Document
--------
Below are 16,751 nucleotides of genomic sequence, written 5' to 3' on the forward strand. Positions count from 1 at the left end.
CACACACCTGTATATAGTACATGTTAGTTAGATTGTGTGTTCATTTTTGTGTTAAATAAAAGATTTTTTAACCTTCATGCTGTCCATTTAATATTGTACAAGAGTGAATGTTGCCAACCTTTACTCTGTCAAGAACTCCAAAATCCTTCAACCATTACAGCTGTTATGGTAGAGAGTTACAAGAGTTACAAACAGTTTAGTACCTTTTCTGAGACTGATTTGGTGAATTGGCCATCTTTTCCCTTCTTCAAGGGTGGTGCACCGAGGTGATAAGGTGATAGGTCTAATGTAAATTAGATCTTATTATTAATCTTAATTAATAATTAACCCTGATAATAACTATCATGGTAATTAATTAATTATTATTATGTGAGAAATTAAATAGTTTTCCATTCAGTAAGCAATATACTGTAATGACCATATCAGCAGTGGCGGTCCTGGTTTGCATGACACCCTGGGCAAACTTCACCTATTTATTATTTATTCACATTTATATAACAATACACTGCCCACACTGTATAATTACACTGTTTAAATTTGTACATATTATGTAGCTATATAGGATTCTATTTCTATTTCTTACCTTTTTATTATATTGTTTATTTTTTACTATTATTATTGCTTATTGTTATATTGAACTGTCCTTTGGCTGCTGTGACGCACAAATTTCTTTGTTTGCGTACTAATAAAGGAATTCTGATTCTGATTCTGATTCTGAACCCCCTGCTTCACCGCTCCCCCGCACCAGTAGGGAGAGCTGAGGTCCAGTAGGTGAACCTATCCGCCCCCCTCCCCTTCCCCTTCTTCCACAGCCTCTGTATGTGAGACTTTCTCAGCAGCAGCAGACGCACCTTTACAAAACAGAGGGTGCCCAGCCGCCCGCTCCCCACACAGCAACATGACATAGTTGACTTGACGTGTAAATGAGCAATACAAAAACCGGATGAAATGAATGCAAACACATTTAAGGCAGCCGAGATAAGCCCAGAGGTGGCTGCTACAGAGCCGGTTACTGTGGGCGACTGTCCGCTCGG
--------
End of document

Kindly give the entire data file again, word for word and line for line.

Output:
Below are 16,751 nucleotides of genomic sequence, written 5' to 3' on the forward strand. Positions count from 1 at the left end.
CACACACCTGTATATAGTACATGTTAGTTAGATTGTGTGTTCATTTTTGTGTTAAATAAAAGATTTTTTAACCTTCATGCTGTCCATTTAATATTGTACAAGAGTGAATGTTGCCAACCTTTACTCTGTCAAGAACTCCAAAATCCTTCAACCATTACAGCTGTTATGGTAGAGAGTTACAAGAGTTACAAACAGTTTAGTACCTTTTCTGAGACTGATTTGGTGAATTGGCCATCTTTTCCCTTCTTCAAGGGTGGTGCACCGAGGTGATAAGGTGATAGGTCTAATGTAAATTAGATCTTATTATTAATCTTAATTAATAATTAACCCTGATAATAACTATCATGGTAATTAATTAATTATTATTATGTGAGAAATTAAATAGTTTTCCATTCAGTAAGCAATATACTGTAATGACCATATCAGCAGTGGCGGTCCTGGTTTGCATGACACCCTGGGCAAACTTCACCTATTTATTATTTATTCACATTTATATAACAATACACTGCCCACACTGTATAATTACACTGTTTAAATTTGTACATATTATGTAGCTATATAGGATTCTATTTCTATTTCTTACCTTTTTATTATATTGTTTATTTTTTACTATTATTATTGCTTATTGTTATATTGAACTGTCCTTTGGCTGCTGTGACGCACAAATTTCTTTGTTTGCGTACTAATAAAGGAATTCTGATTCTGATTCTGATTCTGAACCCCCTGCTTCACCGCTCCCCCGCACCAGTAGGGAGAGCTGAGGTCCAGTAGGTGAACCTATCCGCCCCCCTCCCCTTCCCCTTCTTCCACAGCCTCTGTATGTGAGACTTTCTCAGCAGCAGCAGACGCACCTTTACAAAACAGAGGGTGCCCAGCCGCCCGCTCCCCACACAGCAACATGACATAGTTGACTTGACGTGTAAATGAGCAATACAAAAACCGGATGAAATGAATGCAAACACATTTAAGGCAGCCGAGATAAGCCCAGAGGTGGCTGCTACAGAGCCGGTTACTGTGGGCGACTGTCCGCTCGG